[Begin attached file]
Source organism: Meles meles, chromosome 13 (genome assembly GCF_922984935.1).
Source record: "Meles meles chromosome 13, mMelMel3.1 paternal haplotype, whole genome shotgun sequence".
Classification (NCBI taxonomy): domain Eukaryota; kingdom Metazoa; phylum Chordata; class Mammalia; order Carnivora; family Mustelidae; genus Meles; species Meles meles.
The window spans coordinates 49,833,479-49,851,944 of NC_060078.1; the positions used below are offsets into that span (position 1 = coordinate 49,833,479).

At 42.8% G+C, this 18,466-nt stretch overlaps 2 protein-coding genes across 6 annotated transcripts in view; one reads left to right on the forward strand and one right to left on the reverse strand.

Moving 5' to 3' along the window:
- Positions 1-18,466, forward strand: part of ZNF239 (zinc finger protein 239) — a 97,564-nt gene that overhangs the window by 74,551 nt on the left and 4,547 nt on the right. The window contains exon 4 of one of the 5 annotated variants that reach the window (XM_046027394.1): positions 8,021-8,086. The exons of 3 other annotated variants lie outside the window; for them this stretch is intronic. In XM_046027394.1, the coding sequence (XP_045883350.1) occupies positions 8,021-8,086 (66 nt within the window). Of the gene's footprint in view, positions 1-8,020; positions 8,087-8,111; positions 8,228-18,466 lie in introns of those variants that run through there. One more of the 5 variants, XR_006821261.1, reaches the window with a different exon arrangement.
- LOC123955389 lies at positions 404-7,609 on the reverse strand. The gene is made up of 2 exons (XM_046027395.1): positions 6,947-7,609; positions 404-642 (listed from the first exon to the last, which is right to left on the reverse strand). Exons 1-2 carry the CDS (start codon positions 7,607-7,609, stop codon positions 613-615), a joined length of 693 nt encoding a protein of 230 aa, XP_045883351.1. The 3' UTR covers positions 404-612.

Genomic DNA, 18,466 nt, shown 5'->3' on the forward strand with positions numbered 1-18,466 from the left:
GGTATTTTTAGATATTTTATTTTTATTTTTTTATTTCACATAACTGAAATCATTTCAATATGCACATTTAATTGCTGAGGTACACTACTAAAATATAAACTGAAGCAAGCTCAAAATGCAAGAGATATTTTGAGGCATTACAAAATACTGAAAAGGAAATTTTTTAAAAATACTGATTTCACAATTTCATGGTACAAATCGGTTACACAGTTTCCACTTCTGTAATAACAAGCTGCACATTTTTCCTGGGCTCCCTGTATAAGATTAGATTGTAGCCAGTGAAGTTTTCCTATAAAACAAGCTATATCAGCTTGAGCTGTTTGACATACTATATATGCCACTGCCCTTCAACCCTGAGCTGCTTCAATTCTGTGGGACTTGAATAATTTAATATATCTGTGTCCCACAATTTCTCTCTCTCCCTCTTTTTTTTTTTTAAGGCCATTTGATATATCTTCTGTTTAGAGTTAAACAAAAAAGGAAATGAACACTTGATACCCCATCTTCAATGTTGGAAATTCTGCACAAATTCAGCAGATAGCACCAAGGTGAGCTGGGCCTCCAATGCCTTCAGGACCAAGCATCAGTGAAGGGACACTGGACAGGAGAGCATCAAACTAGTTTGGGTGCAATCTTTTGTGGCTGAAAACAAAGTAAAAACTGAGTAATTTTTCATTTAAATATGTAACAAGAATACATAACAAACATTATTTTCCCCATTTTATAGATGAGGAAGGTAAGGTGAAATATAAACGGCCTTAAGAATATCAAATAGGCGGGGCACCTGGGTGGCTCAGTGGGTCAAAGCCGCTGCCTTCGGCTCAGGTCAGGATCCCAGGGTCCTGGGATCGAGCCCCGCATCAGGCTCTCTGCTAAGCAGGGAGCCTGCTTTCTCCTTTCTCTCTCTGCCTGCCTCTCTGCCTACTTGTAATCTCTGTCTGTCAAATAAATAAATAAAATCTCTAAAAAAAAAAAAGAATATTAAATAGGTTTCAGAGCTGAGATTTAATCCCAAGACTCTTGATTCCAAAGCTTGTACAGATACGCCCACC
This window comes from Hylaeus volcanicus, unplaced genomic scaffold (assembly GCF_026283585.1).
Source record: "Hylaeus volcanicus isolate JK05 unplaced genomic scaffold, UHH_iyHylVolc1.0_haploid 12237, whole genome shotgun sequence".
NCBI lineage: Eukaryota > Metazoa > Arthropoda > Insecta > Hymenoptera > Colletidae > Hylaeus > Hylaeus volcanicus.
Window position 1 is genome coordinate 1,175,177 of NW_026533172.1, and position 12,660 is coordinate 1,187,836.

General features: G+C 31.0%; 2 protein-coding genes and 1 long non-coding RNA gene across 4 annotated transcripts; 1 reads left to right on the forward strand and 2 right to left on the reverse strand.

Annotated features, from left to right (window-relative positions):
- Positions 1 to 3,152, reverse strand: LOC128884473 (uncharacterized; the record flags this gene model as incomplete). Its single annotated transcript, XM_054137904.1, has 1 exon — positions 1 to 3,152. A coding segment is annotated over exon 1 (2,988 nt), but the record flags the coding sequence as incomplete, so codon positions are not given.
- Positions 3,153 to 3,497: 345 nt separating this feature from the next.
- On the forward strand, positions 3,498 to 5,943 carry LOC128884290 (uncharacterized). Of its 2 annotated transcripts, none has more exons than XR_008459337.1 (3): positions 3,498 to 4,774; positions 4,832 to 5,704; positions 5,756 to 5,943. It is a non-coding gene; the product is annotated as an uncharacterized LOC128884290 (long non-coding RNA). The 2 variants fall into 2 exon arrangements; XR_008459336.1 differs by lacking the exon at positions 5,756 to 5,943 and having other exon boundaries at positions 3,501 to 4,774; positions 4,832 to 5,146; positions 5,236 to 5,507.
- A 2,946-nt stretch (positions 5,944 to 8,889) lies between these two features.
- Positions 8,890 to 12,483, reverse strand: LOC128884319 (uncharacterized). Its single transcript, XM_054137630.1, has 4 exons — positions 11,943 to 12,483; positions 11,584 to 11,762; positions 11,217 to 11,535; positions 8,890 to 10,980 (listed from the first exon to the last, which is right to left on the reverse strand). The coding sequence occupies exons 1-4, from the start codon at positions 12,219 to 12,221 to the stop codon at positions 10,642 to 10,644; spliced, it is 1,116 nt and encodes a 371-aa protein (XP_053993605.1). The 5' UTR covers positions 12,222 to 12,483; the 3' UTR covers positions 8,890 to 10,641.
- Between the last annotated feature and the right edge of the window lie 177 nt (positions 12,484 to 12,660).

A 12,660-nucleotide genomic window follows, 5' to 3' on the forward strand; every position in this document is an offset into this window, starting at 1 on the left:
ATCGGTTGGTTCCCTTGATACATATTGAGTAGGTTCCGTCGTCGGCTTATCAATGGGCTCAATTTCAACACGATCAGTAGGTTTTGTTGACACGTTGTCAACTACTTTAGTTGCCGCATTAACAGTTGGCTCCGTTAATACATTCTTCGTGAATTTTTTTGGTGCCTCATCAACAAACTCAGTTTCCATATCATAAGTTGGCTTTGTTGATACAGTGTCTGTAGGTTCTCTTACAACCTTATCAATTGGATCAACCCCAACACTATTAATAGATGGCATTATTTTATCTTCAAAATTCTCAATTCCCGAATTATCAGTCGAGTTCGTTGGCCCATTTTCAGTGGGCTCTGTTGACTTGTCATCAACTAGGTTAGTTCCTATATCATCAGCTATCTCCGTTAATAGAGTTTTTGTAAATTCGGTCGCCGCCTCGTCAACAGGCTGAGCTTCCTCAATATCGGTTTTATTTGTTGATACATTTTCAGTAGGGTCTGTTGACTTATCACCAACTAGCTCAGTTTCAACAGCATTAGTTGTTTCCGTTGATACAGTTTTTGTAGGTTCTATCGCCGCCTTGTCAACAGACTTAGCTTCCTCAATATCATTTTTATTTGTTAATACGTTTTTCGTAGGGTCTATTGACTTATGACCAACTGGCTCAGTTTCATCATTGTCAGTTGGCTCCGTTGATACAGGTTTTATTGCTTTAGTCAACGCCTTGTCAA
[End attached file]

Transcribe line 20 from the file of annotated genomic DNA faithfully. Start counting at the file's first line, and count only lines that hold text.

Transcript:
- A 2,946-nt stretch (positions 5,944 to 8,889) lies between these two features.